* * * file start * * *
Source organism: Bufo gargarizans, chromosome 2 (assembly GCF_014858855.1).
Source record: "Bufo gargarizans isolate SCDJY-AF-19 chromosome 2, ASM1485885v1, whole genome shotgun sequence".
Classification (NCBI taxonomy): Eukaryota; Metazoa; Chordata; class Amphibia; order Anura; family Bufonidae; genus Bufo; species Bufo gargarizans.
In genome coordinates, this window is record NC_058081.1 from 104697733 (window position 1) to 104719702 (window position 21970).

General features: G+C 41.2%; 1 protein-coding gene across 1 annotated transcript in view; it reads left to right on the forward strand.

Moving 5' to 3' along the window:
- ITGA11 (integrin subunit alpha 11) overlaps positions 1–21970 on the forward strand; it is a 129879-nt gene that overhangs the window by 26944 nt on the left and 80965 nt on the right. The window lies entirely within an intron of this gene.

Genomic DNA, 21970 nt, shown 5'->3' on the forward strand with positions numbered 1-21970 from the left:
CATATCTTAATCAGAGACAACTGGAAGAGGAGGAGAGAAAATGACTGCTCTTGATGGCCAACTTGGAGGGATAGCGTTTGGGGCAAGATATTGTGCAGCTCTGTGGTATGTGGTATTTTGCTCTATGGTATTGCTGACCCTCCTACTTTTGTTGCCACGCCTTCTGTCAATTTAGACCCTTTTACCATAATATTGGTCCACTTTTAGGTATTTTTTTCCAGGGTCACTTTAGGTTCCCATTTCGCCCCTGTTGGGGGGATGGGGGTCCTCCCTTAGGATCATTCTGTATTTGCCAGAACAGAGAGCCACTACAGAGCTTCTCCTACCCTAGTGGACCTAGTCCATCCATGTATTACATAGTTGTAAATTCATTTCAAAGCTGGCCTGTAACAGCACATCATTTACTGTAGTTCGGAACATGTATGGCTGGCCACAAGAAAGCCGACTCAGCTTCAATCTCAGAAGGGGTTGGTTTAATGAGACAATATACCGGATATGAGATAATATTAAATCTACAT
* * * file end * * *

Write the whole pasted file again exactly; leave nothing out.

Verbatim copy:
Source organism: Bufo gargarizans, chromosome 2 (assembly GCF_014858855.1).
Source record: "Bufo gargarizans isolate SCDJY-AF-19 chromosome 2, ASM1485885v1, whole genome shotgun sequence".
Classification (NCBI taxonomy): Eukaryota; Metazoa; Chordata; class Amphibia; order Anura; family Bufonidae; genus Bufo; species Bufo gargarizans.
In genome coordinates, this window is record NC_058081.1 from 104697733 (window position 1) to 104719702 (window position 21970).

General features: G+C 41.2%; 1 protein-coding gene across 1 annotated transcript in view; it reads left to right on the forward strand.

Moving 5' to 3' along the window:
- ITGA11 (integrin subunit alpha 11) overlaps positions 1–21970 on the forward strand; it is a 129879-nt gene that overhangs the window by 26944 nt on the left and 80965 nt on the right. The window lies entirely within an intron of this gene.

Genomic DNA, 21970 nt, shown 5'->3' on the forward strand with positions numbered 1-21970 from the left:
CATATCTTAATCAGAGACAACTGGAAGAGGAGGAGAGAAAATGACTGCTCTTGATGGCCAACTTGGAGGGATAGCGTTTGGGGCAAGATATTGTGCAGCTCTGTGGTATGTGGTATTTTGCTCTATGGTATTGCTGACCCTCCTACTTTTGTTGCCACGCCTTCTGTCAATTTAGACCCTTTTACCATAATATTGGTCCACTTTTAGGTATTTTTTTCCAGGGTCACTTTAGGTTCCCATTTCGCCCCTGTTGGGGGGATGGGGGTCCTCCCTTAGGATCATTCTGTATTTGCCAGAACAGAGAGCCACTACAGAGCTTCTCCTACCCTAGTGGACCTAGTCCATCCATGTATTACATAGTTGTAAATTCATTTCAAAGCTGGCCTGTAACAGCACATCATTTACTGTAGTTCGGAACATGTATGGCTGGCCACAAGAAAGCCGACTCAGCTTCAATCTCAGAAGGGGTTGGTTTAATGAGACAATATACCGGATATGAGATAATATTAAATCTACAT